- As the “Pair Plus” wager is played independently, it will be either collected if the player doesn’t make a pair or better or it will have its corresponding winnings paid out accordingly. This result comes despite the dealer’s hand and/or if the player wins or would win against the dealer. See below for common payout structures for these High Hands.
3 Card Poker Rules: High Hand 3 Card Poker Payouts
Though these can differ from casino-to-casino and place-to-place, here are the standard 3 Card Poker Odds used for “Pair Plus” wager payouts typically used in America, along with select payout variations used:
- Pair: 1 to 1
- Flush: 3 to 1 (or 4 to 1)
- Straight: 6 to 1 (or 5 to 1)
- Three-of-a-Kind: 30 to 1 (or 25 to 1)
- Straight Flush: 40 to 1
In addition to the Pair Plus, casinos typically offer Ante Bonus payouts too, if you make one of the strongest of hands. These payouts require no additional wager like the Pair Plus bet.
Payouts for the Ante Bonus might look something like this, but are also subject to different payout structures:
- Straight: 1 to 1
- Three-of-a-Kind: 4 to 1 (or 2 to 1 or 3 to 1)
- Straight Flush: 5 to 1 (or 3 to 1 or 4 to 1)
3 Card Poker Rules: Stakes
It should be noted that there are minimum and maximum bet size sat 3 Card Poker Tables. If it’s a $5 minimum table, though, “playing” a hand will cost $10 total: $5 for the ante wager and $5 for the play wager if you decide to keep and play your hand against the dealer.
The ante and play chips must always be of the same numeric value when played. However, they can both differ from the amount used for the Pair Plus wager.
Note that the Pair Plus wager must still also be within the minimum and maximum table stake values.
3 Card Poker Strategy
Optimal strategy for 3 Card Poker indicates that you should generally play all hands of a value of Q-6-4 or better and fold everything else.
This casino table game will always give the house a slight edge of around 2% over the long-term. However, the edges for Pair Plus and Ante Bonuses will be slightly different from place to place depending on the payouts.
In general, American casinos will give the house a 7.28% edge for this part of the game, while it will only provide the house with a 2.7% edge in Europe.
3 Card Poker: Etiquette
Regarding etiquette in 3 Card Poker, there are three things to note:
- Playing your hand: If you want to not just ante up but also play your hand, arrange your cards from low to high, place them horizontally face-down in the “play” box, and then place your “play” wager on top of your cards.
- Folding your hand: If you anted-up but don’t want to “play” your hand, you can toss your cards forwards towards the dealer. Or slide your cards underneath your already-bet chips (in the “ante” and “Pair Plus” spaces) and then push the cards and chips towards the dealer together.
- Tipping: It’s customary to tip dealers when you win. While the amount and frequency you tip are up to you, 10% is usually an acceptable sizing. (Remember that this could be done using $1 chips if you’re playing with $5 chips.) To tip your dealer, after a hand, place your tip to the right of any of the betting circles: Pair Plus, Ante, or Play.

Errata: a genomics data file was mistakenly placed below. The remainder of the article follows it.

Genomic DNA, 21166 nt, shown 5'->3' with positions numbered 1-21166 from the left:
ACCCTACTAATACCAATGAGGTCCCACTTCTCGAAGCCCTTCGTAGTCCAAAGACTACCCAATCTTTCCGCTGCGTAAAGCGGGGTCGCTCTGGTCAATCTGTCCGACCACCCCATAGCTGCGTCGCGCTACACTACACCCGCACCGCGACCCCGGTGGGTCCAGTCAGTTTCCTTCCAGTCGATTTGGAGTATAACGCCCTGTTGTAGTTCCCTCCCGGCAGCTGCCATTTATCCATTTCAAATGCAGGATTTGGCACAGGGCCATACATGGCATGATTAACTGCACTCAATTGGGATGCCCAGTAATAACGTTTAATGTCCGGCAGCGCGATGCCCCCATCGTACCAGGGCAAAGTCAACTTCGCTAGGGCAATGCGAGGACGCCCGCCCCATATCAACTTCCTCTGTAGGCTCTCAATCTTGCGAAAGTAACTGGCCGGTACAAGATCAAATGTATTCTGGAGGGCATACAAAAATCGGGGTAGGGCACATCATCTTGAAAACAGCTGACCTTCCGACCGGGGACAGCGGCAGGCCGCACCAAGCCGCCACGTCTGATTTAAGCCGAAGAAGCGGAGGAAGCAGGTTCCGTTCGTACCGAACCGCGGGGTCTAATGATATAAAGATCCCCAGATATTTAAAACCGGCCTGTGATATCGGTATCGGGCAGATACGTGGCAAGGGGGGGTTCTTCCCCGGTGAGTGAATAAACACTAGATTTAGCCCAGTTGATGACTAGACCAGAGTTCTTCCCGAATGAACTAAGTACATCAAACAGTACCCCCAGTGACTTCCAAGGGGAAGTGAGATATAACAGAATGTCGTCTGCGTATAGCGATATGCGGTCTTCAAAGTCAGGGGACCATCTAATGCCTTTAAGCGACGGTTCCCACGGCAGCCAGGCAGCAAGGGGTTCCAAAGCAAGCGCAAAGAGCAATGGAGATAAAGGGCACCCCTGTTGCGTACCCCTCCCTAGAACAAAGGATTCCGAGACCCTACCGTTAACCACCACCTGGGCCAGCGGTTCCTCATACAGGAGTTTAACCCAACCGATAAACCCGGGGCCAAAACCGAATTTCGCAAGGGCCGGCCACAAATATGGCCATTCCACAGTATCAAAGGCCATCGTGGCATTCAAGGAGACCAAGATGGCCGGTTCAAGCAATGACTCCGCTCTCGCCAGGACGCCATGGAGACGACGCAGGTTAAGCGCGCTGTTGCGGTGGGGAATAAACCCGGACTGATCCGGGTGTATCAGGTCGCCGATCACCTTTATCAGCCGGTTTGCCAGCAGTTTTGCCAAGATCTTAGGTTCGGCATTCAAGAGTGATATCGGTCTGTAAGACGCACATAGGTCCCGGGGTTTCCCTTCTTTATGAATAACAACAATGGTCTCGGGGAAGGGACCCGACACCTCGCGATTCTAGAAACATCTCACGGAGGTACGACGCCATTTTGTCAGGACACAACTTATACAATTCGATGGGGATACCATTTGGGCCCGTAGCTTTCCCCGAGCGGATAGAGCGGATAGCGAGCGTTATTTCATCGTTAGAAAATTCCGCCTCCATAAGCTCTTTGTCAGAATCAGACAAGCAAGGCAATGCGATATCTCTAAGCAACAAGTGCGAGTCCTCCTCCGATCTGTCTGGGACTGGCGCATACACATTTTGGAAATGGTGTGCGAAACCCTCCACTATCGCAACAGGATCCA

House Rules: Every Casino Is Different
It’s essential to shed light on some differences there may be from one casino to the next in terms of house rules:
- Number of Simultaneous Hands for One Player: Some casinos only allow players to play one hand at a time, while other casinos allow one player to play multiple hands at once (across the different sections for betting at the same table).
- Sharing Your Hole Cards: Some card rooms have a strict ONE player per hand policy. Other places allow different players to share their hole cards and help each other make decisions for how to play their hand(s).
- Which Bet MUST Be Placed: Some places require that you must put forward an ante chip to be dealt into a 3 Card Poker hand, leaving the Pair Plus as the optional wager category. In other casinos, you have the option of playing the ante chip or the Pair Plus wager (or both together).
How to Cheat: 3 Card Poker
It’s difficult to cheat, per se, in 3 Card Poker. That said, there is only one deck in play, unlike in most Blackjack games, so counting cards to give yourself an advantage isn’t entirely out of the question.
If the casino allows for it, you could certainly look at the other player’s hands, too, to find out what other cards are in play and if it’s likely that the dealer might qualify or not with their hand.
For example, if most of the Aces, Kings, and Queens are in play amongst other players, it might be advantageous to put down a Play chip. Perhaps you’ll win an ante wager at least if the dealer’s hand is a Jack High or lower and doesn’t qualify.
3 Card Poker Online
3 Card Poker is predominantly a live table game. However, some online casinos have set up virtual table games or live streams of table games to accommodate for an online experience.
Check with your online casino of choice to see if 3 Card Poker is available to you.
3 Card Poker Summary
We hope that this guide has helped explain to you how to play 3 Card Poker and win! It’s undoubtedly an easy table game to learn and an incredibly fun one to play.
Remember all the different betting options available to you and be sure to do your research to find out about what the House Rules are for the 3 Card Poker game you’re playing in.
Learn to Turn Your Pocket Aces into Consistent Winners!